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Unity in Names

There are so many ways humanity expresses an inner unity even with differences of history, language, country and culture. Here I point out just one area of such unity of thought.

Way back in 4th century BC, Patanjali, the author of a great work on grammar (Mahabhashya), repeatedly mentions a name that seems equivalent of John Q. Citizen. Devadatta. All sorts of things happen to Devadatta. The name means ‘God-given’. Vyasa, the commentator par excellence on Patanjali’s Yogasutras, also uses that name.

The author of the work on grammar also gives a synonym of that name: Devadaana, in the same sense of ‘God-given’. When studying the text at the age of 8, I was confused why I had never heard such a name because one does not find that name in India.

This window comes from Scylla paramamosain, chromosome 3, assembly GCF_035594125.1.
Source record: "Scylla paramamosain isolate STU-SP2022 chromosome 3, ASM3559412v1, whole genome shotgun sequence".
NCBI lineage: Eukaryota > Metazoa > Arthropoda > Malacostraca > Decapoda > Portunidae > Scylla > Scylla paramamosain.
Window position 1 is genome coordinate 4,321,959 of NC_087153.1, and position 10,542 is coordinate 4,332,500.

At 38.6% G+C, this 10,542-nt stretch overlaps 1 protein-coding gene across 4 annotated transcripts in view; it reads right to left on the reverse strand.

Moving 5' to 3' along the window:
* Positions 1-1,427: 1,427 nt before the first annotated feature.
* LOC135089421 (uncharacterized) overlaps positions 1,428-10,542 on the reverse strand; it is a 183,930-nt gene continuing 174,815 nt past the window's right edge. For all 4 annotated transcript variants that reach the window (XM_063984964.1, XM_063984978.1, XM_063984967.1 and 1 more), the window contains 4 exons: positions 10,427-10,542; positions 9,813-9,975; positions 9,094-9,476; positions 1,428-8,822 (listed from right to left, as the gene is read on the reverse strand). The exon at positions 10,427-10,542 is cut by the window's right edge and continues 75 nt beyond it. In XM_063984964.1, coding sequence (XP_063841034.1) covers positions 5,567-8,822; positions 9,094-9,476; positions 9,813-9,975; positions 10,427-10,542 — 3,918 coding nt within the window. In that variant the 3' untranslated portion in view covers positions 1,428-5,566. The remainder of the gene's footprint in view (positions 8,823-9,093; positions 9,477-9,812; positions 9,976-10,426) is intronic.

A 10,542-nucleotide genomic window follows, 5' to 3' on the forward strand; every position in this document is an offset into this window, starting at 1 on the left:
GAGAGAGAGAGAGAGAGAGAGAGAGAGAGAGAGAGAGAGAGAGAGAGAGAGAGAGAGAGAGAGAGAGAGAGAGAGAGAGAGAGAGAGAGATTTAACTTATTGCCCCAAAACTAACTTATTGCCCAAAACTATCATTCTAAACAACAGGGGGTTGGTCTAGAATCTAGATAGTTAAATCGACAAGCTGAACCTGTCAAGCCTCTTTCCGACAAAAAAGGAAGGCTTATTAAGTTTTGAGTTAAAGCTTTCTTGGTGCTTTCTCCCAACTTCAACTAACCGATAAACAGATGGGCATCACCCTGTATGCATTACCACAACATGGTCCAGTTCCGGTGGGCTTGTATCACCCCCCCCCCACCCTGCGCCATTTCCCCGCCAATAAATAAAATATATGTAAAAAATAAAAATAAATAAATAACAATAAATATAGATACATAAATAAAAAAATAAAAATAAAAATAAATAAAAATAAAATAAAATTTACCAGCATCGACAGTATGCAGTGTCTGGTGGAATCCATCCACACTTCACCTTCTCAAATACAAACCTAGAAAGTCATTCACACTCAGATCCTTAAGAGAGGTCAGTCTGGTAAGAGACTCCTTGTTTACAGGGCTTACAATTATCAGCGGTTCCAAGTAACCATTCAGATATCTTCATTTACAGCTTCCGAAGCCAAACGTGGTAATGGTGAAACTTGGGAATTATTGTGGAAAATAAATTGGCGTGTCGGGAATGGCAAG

Then I went to Bali Island of Indonesia with a rich Sanskrit heritage. That was 1988. Lo and behold, the name of my travel agent was ‘Davadaana’, ‘God-given’.

In Hindi, names not sounding like the Sanskrit Devadatta are ‘Daataa-deen’, ‘deen’ here being simplified form of ‘deenh’ and the name means ‘Given by the Great Giver’. So also ‘Rama-deenh’, ‘Given by Rama’. This because the parents like to thank the Divinity for giving them this treasured child.

Then there are Arabic/Urdu/Farsi ‘Allah-baqhsh’ and ‘Qhuda-baqhsh’, again, ‘gifted by God’.

Then we come to Greek name Theodorus, ‘God-given’. Which is the origin of the English name ‘Theodor’, ‘God-given’.

Different languages and cultures and languages but the same intended meaning.

I have found similar examples of unity in other words in different languages.

If we look. Such examples abound.